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illlustrations of bioactive masks in use

In the COVID-19 pandemic era, personal protective equipment is crucial for frontline medical professionals and those they serve, as well as for many others who cannot do their essential work from home.

Kepley BioSystems, a North Carolina biotech company, is developing new and innovative technology aimed at protecting frontline workers, patients, and travelers during the Covid-19 pandemic. The technology seeks to protect people not only from viral infections, but also bacterial dangers, which are a hidden threat for the immunocompromised and others during the pandemic.

Last week, Kepley BioSystems, led by Joint School of Nanoscience and Nanoengineering alumnus Dr. Anthony Dellinger ’15 and co-founded by JSNN professor Dr. Christopher Kepley, filed an accelerated patent for its personal protection air sterilization technology.

The technology being developed comes from what might seem like an unlikely source: the company’s previous work with horseshoe crabs.

close up on horseshoe crab

Horseshoe crab blood contains specialized cells called amebocytes, which are very sensitive to endotoxins. Amebocytes are the key component of the Limulus Amebocyte Lysate (LAL) assay the gold standard for evaluation of drug and vaccine safety. Kepley BioSystems scientists have distinguished themselves by publishing widely read work about the topic, and by filing a grant to work further with the pathogens involved.

While harvesting the blood from the horseshoe crabs in their labs, Kepley scientists must obtain the sensitive material without compromising it. To do so, they created aseptic technique protocols to protect the LAL from airborne contamination.

When the COVID-19 pandemic arose, the Kepley team realized they had an impetus to develop something to help the medical community as well as patients and potentially others, based on the techniques they have been using in their lab with the horseshoe crab blood.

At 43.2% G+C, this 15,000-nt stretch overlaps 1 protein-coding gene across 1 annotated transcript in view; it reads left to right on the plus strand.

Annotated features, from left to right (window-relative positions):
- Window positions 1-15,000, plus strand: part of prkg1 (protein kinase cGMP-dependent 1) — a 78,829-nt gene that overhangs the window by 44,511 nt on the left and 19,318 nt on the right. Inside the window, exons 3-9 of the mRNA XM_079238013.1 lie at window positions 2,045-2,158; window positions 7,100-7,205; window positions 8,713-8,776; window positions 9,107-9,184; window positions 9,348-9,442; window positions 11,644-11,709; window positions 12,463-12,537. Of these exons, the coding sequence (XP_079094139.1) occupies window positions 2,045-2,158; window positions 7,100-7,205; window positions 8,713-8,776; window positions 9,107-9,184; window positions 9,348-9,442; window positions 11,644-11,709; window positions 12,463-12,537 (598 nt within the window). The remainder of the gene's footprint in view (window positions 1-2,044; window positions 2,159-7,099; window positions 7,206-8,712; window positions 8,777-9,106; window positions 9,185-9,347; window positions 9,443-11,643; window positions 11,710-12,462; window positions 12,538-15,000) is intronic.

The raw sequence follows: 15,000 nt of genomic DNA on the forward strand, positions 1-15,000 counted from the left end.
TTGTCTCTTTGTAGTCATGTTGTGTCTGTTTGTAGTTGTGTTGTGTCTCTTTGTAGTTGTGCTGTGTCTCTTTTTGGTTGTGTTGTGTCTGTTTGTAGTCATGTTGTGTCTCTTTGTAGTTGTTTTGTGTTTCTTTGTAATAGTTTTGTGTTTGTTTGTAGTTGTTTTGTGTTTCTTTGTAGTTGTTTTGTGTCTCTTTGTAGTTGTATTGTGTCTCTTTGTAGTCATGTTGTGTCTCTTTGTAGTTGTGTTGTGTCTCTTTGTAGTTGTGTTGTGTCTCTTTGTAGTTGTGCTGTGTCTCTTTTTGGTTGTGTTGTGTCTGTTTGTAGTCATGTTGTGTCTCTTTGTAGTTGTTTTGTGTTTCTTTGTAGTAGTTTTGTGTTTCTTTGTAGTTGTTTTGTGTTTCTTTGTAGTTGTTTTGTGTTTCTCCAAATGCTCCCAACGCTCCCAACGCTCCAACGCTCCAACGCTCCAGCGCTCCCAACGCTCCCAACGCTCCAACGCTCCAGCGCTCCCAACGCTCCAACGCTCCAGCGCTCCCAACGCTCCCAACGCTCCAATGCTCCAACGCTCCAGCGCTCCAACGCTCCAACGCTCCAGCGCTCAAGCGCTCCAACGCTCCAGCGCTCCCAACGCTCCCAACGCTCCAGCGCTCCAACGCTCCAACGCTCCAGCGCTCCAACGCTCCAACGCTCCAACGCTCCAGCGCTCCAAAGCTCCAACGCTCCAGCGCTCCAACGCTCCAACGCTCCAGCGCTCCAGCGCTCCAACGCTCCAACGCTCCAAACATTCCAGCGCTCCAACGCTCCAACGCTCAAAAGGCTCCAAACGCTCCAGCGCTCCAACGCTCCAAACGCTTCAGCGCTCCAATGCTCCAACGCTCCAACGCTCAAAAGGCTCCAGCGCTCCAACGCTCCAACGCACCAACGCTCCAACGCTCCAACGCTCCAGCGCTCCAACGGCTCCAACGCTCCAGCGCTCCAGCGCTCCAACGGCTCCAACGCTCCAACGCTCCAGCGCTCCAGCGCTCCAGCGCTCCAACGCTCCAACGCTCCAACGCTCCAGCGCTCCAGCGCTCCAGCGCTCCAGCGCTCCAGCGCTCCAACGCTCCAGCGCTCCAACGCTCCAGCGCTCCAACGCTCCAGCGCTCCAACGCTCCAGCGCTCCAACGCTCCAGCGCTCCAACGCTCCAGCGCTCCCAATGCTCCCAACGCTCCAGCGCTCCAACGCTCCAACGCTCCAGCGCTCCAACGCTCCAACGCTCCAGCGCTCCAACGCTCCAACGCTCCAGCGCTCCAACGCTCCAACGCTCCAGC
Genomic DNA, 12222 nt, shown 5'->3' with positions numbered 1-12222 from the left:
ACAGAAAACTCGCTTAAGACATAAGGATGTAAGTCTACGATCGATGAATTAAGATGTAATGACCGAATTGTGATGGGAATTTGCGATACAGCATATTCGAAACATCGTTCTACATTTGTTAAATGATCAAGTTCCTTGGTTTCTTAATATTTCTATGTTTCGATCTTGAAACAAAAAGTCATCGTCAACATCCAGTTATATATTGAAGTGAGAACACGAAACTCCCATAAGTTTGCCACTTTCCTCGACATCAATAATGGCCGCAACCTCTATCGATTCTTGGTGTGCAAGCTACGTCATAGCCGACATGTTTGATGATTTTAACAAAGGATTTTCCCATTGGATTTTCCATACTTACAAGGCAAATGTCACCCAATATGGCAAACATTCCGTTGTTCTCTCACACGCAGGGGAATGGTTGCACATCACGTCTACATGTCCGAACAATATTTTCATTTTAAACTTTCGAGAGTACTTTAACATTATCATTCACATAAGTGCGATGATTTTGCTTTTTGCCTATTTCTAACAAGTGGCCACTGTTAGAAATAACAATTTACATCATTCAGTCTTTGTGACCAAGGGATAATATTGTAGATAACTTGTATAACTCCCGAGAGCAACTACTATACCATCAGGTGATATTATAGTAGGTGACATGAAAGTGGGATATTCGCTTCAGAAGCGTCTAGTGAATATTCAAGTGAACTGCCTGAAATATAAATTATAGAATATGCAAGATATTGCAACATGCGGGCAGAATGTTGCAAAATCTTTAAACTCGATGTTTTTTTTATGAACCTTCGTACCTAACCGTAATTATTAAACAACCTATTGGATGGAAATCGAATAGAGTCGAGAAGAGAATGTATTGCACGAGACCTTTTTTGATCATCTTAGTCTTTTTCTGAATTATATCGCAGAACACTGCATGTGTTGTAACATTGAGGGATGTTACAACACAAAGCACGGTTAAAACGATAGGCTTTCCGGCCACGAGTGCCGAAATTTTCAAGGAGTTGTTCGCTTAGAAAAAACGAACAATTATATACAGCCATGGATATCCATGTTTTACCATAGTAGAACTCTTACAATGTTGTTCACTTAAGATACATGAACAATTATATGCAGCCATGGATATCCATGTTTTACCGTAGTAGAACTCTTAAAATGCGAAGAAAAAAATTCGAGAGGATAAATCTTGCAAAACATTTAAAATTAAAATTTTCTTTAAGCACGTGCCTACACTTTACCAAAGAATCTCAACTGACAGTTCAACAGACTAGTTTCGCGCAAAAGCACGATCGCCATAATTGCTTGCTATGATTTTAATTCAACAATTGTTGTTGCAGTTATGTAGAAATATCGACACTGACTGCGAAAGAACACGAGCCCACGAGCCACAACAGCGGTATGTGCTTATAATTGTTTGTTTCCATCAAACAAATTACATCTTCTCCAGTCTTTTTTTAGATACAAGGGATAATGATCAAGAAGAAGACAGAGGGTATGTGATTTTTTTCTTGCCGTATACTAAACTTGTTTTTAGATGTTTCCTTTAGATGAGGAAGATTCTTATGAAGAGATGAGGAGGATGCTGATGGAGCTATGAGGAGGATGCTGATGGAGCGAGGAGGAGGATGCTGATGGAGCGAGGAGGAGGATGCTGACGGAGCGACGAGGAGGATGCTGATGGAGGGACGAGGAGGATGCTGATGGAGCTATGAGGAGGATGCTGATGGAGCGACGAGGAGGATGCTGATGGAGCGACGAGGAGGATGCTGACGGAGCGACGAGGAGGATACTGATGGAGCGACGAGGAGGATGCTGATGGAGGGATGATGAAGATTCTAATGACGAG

Their thoughts turned towards masks.

What if they could create a mask that could efficiently kill microbes that entered, and provide breathable, sterile air for the wearer? And what if, also, through a secondary mechanism, the mask could expel sterile air into the environment? Fully bioactive masks.

Most of the Kepley team has a background in clinical chemistry and medical technologies, including Dellinger, whose JSNN thesis focused on nanomaterials and how they affect medicine, so the turn towards this development was perfectly in line with their interests and capabilities.

The same techniques used by Kepley scientists can be adapted for use in a mask to eliminate viral, bacterial, and fungal pathogens from the air. It also makes it easier to breathe for someone who might be wearing the mask for many hours, for instance, during a hospital shift.

With the knowledge that many people with COVID-19 may also develop secondary infections and comorbidities, and that medical workers who have used what protective gear has been available to them are still contracting COVID-19, Dellinger and the Kepley team felt a responsibility to use their data and capabilities to make something that could help.

The mask could be used to slow the spread of COVID-19 and also to protect patients and others from secondary infections within medical facilities. The technology can also be adapted for use in manufacturing, shipping, and food preparation and packaging facilities, as well as in shared, enclosed spaces such as aircraft, operating rooms, auditoriums, and cars.

Dellinger states resources that will provide the antimicrobial capabilities are available, and that with the right partnerships, the bioactive masks could be produced and deployed by the end of 2020.

Successful Kepley Biosystems projects run the gamut – from a synthetic and sustainable fishing bait that helps the coastal environments, to chemistry rooted in the management of horseshoe crab blood, to odor technology to help shelter animals. The ability to diversify and to develop technology that does good through cross-disciplinary thinking and invention are the things Dellinger recalls from his time as a student at JSNN.

“UNCG and JSNN create a diverse, interdisciplinary and collaborative research environment that allows scientists to examine problems in a unique way, and to look at the bigger picture,” he says. “In any realm, we’re looking to make lives easier and environmentally better.”

(l-r) Dr. Anthony Dellinger ’15 and Dr. Christopher Kepley

Story by Susan Kirby-Smith, University Communications
Images and photography courtesy of Kepley BioSystems

 
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